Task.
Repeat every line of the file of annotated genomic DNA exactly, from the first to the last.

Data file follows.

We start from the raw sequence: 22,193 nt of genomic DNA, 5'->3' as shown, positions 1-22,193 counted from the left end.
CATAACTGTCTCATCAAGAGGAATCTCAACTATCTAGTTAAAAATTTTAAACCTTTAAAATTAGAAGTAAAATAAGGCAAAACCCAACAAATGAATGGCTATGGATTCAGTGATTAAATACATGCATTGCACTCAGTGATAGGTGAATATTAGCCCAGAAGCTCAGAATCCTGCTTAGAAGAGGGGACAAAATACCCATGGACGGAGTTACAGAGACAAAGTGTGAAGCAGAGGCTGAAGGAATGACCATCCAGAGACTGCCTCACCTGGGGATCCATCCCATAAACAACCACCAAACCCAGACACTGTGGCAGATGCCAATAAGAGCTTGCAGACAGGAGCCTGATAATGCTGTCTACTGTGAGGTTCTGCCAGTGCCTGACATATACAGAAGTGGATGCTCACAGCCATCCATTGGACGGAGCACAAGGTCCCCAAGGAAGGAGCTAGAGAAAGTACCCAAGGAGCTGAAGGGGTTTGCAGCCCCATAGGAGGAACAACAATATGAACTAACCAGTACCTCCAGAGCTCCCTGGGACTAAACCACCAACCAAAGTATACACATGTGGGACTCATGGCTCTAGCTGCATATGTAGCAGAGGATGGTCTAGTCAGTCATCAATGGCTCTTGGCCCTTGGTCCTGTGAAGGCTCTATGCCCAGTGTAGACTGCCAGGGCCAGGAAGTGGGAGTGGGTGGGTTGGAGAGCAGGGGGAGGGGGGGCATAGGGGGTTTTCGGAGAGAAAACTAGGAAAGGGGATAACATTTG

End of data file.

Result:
We start from the raw sequence: 22,193 nt of genomic DNA, 5'->3' as shown, positions 1-22,193 counted from the left end.
CATAACTGTCTCATCAAGAGGAATCTCAACTATCTAGTTAAAAATTTTAAACCTTTAAAATTAGAAGTAAAATAAGGCAAAACCCAACAAATGAATGGCTATGGATTCAGTGATTAAATACATGCATTGCACTCAGTGATAGGTGAATATTAGCCCAGAAGCTCAGAATCCTGCTTAGAAGAGGGGACAAAATACCCATGGACGGAGTTACAGAGACAAAGTGTGAAGCAGAGGCTGAAGGAATGACCATCCAGAGACTGCCTCACCTGGGGATCCATCCCATAAACAACCACCAAACCCAGACACTGTGGCAGATGCCAATAAGAGCTTGCAGACAGGAGCCTGATAATGCTGTCTACTGTGAGGTTCTGCCAGTGCCTGACATATACAGAAGTGGATGCTCACAGCCATCCATTGGACGGAGCACAAGGTCCCCAAGGAAGGAGCTAGAGAAAGTACCCAAGGAGCTGAAGGGGTTTGCAGCCCCATAGGAGGAACAACAATATGAACTAACCAGTACCTCCAGAGCTCCCTGGGACTAAACCACCAACCAAAGTATACACATGTGGGACTCATGGCTCTAGCTGCATATGTAGCAGAGGATGGTCTAGTCAGTCATCAATGGCTCTTGGCCCTTGGTCCTGTGAAGGCTCTATGCCCAGTGTAGACTGCCAGGGCCAGGAAGTGGGAGTGGGTGGGTTGGAGAGCAGGGGGAGGGGGGGCATAGGGGGTTTTCGGAGAGAAAACTAGGAAAGGGGATAACATTTG